Letters become words and words become sentences. Being smart in how you write your sentences is key to successful digital writing. The way you construct your sentences will affect the way your reader responds to what they see.

In looking over the “Sentences” post of “Construct Clear, Compelling Copy” in the Yahoo Style Guide, I learned some key yet simple concepts. As Professor Nixon states in “Word Nerds Unite: 19 of William Safire’s Best Fumblerules of Grammar” it is important to “avoid run-on sentences they are hard to read.” Run-on sentences are often a result of rambling which Ben Herrman lists as one of the don’ts of digital writing. Being concise is absolutely necessary for creating a clean compelling copy. If your word order makes sense and your grammar would be approved by Grammar Girl, then you are making it easier for the reader to process through what you are trying to communicate. Also, when sentences are short it is easier to scan through.


Constructing a clear sentence doesn’t stop there. There are more key concepts:

  • Do not have sentence ADD; focus your sentences. This means you don’t give more than 1 main point in a sentence.
  • Put the most important information at the beginning of a sentence. If someone is scanning it is where their eyes will first be drawn to.
  • If you list something, explain it in the same order you listed it.
  • Breaking up a subject and verb with a parenthetical statement in between can cause confusion.
I was surprised by one of the key concepts: try not to split infinitives or phrasal verbs that include an adverb (such as turn off or log on). This surprised me because when I talk I say, “Turn the lights off,” instead of saying, “Turn off the lights.” I see how in writing it can create a clearer copy. I was also surprised in finding out how using some negative wordings such as “Don’t forget,” “Unfortunately,” and “cannot” should be avoided. Positivity invites the reader in instead of pushing them away. I would’ve probably said something like, “Don’t forget to finish your blog before midnight, otherwise you cannot receive credit for it,” instead of saying, “It is important to remember to complete your blog before midnight in order to receive credit.”
One thing I would like to know is whether or not your last sentence in a paragraph should sum up key information like it should when writing an academic paper.
I hope to practice some of these key concepts and gain some readers as I write digitally throughout my life.

Review of “Cleaning Your Copy”

This week’s News University’s course was “Cleaning Your Copy: Grammar, Style, and More.” This course was very thorough and helped me review quite a bit of grammar rules. Last semester I took English Composition II, and I was required to read Grammar Girl’s Quick and Dirty Tips for Better Writing by Mignon Fogarty. While some of what was covered in the book was review for me, Grammar Girl offered many creative tips to help people better remember grammar rules that can sometimes be quite tedious. This News U course refreshed much of what was covered in Grammar Girl’s book, but also covered some things I do not remember being in the book.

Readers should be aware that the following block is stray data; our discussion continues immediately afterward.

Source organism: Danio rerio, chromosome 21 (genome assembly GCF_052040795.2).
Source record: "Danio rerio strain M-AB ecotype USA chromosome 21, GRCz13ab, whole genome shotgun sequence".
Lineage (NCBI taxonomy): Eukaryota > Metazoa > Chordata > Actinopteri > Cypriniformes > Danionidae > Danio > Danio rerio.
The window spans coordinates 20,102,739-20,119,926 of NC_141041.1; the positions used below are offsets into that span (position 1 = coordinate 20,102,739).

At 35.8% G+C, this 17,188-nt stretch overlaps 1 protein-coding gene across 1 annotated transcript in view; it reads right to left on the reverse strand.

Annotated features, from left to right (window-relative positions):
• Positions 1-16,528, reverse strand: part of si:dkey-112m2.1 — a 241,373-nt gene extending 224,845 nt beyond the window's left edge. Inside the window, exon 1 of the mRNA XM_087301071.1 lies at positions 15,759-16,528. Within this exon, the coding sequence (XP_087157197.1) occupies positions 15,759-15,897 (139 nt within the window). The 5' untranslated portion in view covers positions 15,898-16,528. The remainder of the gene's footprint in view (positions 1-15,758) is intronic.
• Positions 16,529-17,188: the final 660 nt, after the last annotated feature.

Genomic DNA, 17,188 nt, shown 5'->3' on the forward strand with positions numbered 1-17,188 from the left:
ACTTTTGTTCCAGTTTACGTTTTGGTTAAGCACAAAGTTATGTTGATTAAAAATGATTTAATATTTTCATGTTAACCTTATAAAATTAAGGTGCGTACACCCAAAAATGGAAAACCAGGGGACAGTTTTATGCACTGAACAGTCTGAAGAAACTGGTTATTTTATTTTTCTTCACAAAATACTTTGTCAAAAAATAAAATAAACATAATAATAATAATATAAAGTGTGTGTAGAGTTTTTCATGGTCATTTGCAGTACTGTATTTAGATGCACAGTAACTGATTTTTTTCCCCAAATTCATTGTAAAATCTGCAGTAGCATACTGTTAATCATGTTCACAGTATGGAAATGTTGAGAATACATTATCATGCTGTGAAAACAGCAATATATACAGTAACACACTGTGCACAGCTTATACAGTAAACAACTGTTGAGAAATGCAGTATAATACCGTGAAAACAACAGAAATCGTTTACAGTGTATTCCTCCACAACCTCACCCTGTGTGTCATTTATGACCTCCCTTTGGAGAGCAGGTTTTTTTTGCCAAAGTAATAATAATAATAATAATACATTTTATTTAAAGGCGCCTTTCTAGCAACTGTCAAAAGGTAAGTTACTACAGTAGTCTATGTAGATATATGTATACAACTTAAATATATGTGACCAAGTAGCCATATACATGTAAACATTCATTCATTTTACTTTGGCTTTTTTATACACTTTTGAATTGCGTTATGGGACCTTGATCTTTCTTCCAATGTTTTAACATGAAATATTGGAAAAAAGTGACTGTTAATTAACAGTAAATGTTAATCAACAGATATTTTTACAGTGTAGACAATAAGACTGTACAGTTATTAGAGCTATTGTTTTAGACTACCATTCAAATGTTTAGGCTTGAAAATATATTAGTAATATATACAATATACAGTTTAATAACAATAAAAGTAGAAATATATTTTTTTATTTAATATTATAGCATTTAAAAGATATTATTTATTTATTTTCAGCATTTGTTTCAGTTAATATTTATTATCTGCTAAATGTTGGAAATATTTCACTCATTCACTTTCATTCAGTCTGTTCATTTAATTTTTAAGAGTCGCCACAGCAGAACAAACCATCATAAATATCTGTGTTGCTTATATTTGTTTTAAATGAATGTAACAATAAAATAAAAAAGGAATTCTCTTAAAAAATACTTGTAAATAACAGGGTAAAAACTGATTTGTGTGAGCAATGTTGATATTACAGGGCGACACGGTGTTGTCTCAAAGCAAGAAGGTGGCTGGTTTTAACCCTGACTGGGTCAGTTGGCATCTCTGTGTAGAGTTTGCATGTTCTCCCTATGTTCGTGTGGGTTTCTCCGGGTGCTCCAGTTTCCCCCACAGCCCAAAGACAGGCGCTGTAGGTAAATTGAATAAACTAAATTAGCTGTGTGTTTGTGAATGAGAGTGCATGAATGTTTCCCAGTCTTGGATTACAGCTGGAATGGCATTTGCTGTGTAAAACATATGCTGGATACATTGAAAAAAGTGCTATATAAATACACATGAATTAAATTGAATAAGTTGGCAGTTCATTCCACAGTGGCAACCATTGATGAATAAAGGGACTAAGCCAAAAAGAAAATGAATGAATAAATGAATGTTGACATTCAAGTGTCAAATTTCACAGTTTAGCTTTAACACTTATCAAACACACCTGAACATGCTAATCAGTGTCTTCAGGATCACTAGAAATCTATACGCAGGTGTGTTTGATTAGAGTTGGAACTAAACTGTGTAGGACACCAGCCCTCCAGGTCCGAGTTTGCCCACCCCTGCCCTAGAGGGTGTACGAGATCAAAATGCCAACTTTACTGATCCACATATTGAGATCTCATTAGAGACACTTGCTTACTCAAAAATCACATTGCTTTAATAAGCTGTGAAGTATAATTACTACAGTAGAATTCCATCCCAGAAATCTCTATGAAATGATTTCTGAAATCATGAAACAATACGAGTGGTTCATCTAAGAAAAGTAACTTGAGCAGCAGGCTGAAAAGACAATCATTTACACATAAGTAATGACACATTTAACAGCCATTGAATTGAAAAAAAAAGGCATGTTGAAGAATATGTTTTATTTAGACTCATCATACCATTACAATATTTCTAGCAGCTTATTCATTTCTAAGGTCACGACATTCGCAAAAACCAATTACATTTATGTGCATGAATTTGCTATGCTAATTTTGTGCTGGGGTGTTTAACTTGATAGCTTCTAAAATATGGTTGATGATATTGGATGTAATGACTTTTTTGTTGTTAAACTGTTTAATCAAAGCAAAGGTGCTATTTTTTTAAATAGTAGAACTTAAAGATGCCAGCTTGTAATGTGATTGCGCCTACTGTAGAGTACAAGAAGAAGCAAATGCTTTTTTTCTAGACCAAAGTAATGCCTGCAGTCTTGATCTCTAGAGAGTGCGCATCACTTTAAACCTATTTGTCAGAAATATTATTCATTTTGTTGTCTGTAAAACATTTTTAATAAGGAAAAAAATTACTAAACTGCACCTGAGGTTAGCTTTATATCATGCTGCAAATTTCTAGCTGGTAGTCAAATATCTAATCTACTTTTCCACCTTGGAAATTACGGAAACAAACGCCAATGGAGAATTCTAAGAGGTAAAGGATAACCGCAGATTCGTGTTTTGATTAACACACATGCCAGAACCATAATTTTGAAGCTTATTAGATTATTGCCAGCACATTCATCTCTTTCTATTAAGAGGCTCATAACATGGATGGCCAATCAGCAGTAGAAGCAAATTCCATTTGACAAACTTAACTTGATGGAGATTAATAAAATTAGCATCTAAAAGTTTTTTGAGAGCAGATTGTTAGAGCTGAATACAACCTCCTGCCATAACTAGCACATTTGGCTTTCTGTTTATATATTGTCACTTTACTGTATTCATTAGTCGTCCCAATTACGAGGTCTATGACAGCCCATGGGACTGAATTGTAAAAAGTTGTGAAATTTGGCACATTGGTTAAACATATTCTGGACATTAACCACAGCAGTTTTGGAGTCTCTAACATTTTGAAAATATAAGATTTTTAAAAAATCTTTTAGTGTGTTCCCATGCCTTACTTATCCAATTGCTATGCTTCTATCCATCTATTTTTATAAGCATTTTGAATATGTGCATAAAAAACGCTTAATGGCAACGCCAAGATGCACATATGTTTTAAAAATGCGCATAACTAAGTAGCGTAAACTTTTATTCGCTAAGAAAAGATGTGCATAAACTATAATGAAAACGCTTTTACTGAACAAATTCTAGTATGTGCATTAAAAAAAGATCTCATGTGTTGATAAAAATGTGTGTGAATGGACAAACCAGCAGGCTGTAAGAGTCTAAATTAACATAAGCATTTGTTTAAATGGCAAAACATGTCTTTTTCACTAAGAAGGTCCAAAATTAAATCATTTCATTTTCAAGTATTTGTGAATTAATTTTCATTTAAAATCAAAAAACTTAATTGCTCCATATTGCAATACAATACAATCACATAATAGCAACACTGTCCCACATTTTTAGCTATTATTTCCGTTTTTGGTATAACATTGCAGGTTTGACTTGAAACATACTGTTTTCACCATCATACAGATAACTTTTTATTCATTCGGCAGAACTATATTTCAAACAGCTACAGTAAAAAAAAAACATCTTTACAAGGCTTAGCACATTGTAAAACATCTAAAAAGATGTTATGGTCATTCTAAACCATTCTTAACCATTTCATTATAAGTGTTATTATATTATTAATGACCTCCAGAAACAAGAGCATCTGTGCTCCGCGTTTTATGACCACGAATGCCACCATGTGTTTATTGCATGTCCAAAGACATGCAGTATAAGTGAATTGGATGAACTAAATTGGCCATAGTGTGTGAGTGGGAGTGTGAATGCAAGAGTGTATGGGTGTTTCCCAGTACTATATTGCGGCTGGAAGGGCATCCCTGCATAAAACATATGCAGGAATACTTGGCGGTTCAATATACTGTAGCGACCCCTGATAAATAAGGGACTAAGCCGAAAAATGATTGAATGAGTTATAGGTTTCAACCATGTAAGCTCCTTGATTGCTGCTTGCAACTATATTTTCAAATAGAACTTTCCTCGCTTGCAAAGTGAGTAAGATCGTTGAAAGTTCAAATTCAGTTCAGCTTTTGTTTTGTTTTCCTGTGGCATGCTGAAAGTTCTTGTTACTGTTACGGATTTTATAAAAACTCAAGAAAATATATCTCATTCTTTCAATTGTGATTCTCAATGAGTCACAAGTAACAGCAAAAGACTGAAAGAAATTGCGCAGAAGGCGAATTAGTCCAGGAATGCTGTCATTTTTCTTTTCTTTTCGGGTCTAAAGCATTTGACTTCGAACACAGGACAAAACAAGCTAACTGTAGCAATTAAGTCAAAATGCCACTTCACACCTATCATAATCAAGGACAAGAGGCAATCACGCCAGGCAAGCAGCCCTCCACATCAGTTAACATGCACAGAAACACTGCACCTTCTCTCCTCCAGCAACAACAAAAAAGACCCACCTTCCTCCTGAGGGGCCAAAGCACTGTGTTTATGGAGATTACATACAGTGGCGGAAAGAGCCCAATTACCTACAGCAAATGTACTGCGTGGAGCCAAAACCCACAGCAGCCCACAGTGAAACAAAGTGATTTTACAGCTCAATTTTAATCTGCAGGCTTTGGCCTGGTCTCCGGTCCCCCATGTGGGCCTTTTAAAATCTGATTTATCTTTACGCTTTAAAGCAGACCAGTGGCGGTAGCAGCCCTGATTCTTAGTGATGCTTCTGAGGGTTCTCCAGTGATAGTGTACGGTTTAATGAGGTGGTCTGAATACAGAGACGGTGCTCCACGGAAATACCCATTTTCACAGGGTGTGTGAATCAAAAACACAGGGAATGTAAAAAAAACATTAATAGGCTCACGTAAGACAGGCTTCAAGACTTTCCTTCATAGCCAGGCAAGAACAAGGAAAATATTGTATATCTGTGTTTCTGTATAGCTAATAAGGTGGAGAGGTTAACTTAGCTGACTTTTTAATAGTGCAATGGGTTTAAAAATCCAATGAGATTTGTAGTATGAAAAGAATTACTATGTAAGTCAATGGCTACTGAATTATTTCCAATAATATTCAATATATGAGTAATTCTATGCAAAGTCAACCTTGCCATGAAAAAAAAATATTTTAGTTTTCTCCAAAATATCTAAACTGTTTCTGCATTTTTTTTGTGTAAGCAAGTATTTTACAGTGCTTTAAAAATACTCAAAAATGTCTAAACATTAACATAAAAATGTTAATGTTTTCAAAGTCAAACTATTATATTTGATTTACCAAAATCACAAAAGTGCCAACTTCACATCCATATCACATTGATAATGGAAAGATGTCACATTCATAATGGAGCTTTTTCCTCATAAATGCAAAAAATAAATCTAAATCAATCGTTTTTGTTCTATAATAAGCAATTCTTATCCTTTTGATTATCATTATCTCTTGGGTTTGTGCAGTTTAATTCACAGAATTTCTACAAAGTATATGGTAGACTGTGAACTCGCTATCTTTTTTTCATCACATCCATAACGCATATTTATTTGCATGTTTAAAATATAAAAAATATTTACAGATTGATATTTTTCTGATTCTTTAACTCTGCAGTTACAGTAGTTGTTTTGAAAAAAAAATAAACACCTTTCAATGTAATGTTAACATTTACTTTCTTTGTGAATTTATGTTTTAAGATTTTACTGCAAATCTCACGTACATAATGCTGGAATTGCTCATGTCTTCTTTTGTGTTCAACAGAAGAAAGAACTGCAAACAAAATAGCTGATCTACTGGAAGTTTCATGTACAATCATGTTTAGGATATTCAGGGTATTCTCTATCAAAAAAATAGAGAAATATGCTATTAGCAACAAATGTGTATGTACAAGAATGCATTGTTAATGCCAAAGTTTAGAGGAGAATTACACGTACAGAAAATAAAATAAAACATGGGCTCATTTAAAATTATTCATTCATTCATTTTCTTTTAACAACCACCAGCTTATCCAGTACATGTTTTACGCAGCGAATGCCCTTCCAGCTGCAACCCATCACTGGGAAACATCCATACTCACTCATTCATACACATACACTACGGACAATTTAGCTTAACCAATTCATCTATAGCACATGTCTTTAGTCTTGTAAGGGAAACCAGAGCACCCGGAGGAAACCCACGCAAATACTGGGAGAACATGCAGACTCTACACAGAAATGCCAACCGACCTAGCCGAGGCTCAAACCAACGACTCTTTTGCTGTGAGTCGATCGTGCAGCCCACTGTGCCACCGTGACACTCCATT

What I learned:

  • I’m better at post-tests than pre-tests.
  • It is important to pay attention to location when using modifiers.
  • There is not a substitute for his or her, and them is not a substitute for he or she.
  • Who and whom refer to people, while that and which refer to animals or things.
  • Whom is to be used when a person is an object.
  • The abbreviations Ave., Blvd., and St. should only be used with a numbered address. “Southeastern University is located on Longfellow Blvd.” is an incorrect sentence.
  • Compass points used to indicate directional ends of a street or quadrants of a city in a numbered address should be abbreviated.
  • Ages used as adjectives before a noun or as substitutes for a noun need hyphens. For example, “My 32-year-old professor, Barbara Nixon, makes learning about writing for digital media interesting and fun.”
  • The states Alaska, Hawaii, Idaho, Iowa, Maine, Ohio, Texas and Utah are never abbreviated in copy, and you should keep a list for the ones that are.
  • Spell out numbers less than 10 in distances.
  • Colons are used between two sentences that present contrasting ideas and between two clauses when the second thought adds to the first. You are to capitalize the first word after a colon if it is a proper noun or the start of a complete sentence.
  • Use farther for a literal distance. Use further for time or degree.
What surprised me:
  • For singular common nouns ending in s, add ‘s unless the next word begins with s. I thought you just always were supposed to only add the apostrophe.
  • Adding an s to afterward determines whether you use the correct word or not. Using afterward is the same as using toward.
  • It’s not all right to use alright.
This News U course covered everything that I would have ever wondered about grammar. Anything and everything that I have struggled with when it comes to grammar was reviewed.
Questions for the reader:
  • What do you struggle most with when it comes to grammar?
  • What do you want to know more about after reading through the News U course?
  • What works for you when it comes to cleaning your copy? How many times do you proofread?